Two crises - climate change and the loss of biodiversity - drive the vision for Tupou. Tupou is a 1450 ha east-coast Northland, hill country sheep and beef farm. There is significant natural regeneration, primarily kanuka, and islands of 'remnant' native bush. Historic farm practice has included regular (as the fortunes of farming permit) spraying of the natural regeneration. Most of the farm is class 6 & 7 land. The long term vision is to rationalise land use, reforesting a significant area of the farm. The urgency demanded by the twin crises means that augmenting natural processes by planting of targeted native species is essential. If we are successful in implementing our vision, the area of the farm that will by reforested will be substantial.

26Ha block, including 8Ha in QEII covenant, and other less healthy bush blocks, half in grazing. We plan to restore the other bush blocks, and plant up to another 10Ha back into native bush- particularly the steep slopes.

Our planting projects is on a farm and forest block on the foothills of Mt Pirongia in the Waikato. Over 8Ha is already protected in a QEII covenant and is a mix of semi-mature and regenerating native bush flanking the lovely Mangawawe Stream.

Our initial Ecological survey by Ecological Potential confirms that this property is significant already with the broad species range in the QEII block, and we hope to plant native forests of a similar quality. Our planting plan has been created with the help of Wayne Bennett of Forest Flora NZ. We plan to plant the steep slopes of the grazing areas, hopefully up to 10 Ha in total. 2022 saw us concentrating on weed control, but we have managed to plant our first 2 paddocks- about 4500m2, and over 800 trees. We would like to plant at least a hectare per year for the next 5-8 years, retaining the better pasture for dry stock grazing. A separate 2.1Ha block of wilding pines have been poisoned and hopefully most of this will regenerate naturally. We will scatter canopy trees in here in the 'off' planting season once the needles have all dropped.

Lot 7 is the collective of land owners that together own a 6ha block of hill country located 15mins from Gisborne city. The Lot 7 owners have committed to retire and plant the entire 6ha hill back into native species. Their goal is to enhance the local native biodiversity and create a native forest that can be enjoyed by the community and provide seed for future native tree projects. Once complete the Lot 7 native tree project will be one of the largest contiguous pieces of native bush within view of central Gisborne and will be an encouragement to small land/lifestyle owners of what can be achieved with native regeneration.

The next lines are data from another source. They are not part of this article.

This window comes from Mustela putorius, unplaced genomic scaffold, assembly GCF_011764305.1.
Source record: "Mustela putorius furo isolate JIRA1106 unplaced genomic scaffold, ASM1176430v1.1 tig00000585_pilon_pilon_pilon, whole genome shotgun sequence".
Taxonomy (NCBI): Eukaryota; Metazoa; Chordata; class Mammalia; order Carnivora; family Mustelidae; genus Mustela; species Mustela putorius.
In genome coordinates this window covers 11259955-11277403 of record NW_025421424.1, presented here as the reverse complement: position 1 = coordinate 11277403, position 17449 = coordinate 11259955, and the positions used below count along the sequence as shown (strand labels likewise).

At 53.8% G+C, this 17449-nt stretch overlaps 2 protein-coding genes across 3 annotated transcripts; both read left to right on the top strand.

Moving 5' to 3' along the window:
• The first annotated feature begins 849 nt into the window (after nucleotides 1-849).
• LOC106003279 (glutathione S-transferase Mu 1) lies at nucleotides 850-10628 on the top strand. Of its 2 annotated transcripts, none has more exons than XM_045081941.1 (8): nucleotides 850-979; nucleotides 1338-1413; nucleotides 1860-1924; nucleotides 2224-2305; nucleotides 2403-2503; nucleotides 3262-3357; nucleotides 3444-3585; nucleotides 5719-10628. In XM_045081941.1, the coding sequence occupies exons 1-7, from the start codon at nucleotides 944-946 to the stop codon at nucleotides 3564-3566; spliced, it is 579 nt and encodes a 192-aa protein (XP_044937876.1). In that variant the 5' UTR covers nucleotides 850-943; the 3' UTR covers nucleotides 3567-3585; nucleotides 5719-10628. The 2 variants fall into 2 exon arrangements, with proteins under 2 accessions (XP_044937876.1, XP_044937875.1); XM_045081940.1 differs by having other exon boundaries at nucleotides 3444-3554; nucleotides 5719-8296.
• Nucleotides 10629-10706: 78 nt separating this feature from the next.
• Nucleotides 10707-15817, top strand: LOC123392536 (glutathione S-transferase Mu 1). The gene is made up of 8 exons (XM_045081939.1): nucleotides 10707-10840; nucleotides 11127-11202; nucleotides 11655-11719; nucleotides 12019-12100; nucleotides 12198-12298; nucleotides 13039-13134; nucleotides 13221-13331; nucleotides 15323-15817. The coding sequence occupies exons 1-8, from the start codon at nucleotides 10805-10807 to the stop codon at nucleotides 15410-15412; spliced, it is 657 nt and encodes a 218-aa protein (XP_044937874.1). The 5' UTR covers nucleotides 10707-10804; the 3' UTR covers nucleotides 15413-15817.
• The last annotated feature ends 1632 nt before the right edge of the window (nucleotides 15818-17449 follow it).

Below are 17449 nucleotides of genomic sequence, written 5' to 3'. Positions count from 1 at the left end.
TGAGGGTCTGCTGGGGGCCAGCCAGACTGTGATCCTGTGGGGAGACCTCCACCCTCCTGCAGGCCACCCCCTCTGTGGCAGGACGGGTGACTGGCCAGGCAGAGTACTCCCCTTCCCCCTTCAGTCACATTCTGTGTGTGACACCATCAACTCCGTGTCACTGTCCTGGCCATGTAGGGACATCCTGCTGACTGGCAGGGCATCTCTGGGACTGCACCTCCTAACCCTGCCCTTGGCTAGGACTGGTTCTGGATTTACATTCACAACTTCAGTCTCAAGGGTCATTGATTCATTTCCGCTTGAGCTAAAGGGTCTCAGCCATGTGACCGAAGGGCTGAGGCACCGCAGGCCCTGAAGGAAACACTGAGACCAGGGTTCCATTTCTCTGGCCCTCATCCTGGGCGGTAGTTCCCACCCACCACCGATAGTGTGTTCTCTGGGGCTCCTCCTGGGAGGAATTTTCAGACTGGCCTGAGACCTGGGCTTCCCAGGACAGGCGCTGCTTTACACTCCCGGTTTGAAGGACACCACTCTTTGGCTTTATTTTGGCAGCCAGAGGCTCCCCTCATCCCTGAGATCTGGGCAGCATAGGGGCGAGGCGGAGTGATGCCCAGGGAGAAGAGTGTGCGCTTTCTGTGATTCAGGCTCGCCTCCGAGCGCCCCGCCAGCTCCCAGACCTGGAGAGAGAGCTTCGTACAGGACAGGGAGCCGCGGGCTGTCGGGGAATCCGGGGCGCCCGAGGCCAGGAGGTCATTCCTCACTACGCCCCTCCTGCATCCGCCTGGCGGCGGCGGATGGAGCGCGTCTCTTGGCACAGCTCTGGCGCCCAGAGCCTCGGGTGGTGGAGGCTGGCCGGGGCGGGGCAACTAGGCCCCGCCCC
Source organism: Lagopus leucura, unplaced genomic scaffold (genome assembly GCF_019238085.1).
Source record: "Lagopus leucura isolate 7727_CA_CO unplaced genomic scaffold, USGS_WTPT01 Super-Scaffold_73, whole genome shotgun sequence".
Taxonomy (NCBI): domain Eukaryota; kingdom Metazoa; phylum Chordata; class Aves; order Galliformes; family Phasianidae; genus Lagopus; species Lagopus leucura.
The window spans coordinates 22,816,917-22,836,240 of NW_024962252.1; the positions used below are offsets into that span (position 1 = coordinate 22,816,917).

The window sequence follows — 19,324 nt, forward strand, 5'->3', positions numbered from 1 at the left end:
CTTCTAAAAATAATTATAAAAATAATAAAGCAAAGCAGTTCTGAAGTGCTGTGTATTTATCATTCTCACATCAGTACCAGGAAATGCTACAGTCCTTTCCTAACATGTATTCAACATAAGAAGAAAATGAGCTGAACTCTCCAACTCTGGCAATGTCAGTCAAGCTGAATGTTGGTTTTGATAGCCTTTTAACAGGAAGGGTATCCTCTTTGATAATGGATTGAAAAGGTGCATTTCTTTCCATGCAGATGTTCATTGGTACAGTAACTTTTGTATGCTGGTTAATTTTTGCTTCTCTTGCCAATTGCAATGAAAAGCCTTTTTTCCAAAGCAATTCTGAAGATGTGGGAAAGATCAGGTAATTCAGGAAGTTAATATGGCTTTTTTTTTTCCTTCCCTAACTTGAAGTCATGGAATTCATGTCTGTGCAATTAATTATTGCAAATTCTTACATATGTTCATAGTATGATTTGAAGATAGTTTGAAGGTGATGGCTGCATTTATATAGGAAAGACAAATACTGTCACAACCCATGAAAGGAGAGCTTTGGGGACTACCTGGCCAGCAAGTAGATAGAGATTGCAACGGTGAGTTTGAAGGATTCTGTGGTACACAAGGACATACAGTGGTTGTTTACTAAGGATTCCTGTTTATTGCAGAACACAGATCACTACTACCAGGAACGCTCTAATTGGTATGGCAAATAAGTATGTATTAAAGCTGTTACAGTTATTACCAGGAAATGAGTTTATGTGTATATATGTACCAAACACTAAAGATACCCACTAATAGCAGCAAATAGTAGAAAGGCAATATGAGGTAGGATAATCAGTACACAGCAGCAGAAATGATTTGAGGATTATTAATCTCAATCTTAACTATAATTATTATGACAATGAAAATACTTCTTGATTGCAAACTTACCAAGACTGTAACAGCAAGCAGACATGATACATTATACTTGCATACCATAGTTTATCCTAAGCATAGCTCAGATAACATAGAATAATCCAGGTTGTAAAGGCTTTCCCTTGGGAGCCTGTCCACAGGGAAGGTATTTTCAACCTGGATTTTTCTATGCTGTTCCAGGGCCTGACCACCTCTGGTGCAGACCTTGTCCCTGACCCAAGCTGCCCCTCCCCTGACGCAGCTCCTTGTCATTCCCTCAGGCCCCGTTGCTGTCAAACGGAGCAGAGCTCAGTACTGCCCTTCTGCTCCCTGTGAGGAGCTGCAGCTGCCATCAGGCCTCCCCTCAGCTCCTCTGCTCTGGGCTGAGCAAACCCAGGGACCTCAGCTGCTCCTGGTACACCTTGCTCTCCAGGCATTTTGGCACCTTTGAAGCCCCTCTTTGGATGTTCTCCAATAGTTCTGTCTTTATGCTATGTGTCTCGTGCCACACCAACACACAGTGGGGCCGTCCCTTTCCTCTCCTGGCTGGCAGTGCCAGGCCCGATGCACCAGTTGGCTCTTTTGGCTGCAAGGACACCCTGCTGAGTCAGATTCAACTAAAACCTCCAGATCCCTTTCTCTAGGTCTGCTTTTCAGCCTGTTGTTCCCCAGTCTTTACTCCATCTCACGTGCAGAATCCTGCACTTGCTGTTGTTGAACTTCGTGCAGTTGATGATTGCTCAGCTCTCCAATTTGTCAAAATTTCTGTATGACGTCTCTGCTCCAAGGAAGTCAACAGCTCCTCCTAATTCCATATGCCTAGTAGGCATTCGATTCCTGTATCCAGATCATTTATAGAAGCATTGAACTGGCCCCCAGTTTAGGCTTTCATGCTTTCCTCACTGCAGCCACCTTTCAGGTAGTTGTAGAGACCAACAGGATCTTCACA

A decade or more ago it became clear that in the highly modified landscape of Arrowtown any biodiversity values that had managed to survive fires, gold mining and the introduction of pest species were under threat. Wilding trees were taking over the hillsides, and weasels, stoats, possums and rats were preying on native fauna. If we wanted to bring back endangered geckos and skinks, to have native birds in our gardens, we would have to take action.

What started as several unrelated projects – a Project Gold effort to reclaim Feehly Hill, the Wakatipu Reforestation Trust's native planting programme, and a few friends with loppers and pruning saws called the Arrowtown Choppers – has become a much larger movement. Residents, businesses and landowners are working together to restore the landscape in a way that balances expanding biodiversity with retaining features that make Arrowtown special, such as the famous autumn colour.

The community-run Arrowtown Wilding Group is coordinating the massive project of removing invasive exotic trees from the hills around the village. First step was to begin the logging the Coronet Forest, the source of pine seeds, and getting contractors in to remove the conifers that were starting to blot out the deciduous trees that turn dazzling gold and red in autumn.

Of course you can't just cut trees down – you have to replace them with more suitable species. The Arrowtown Choppers have trial revegetation sites where they're working out which non-invasive species will do well in difficult locations and give a display of colour in autumn, but in the end it's all about getting plants in the ground. That's where the wider community comes in.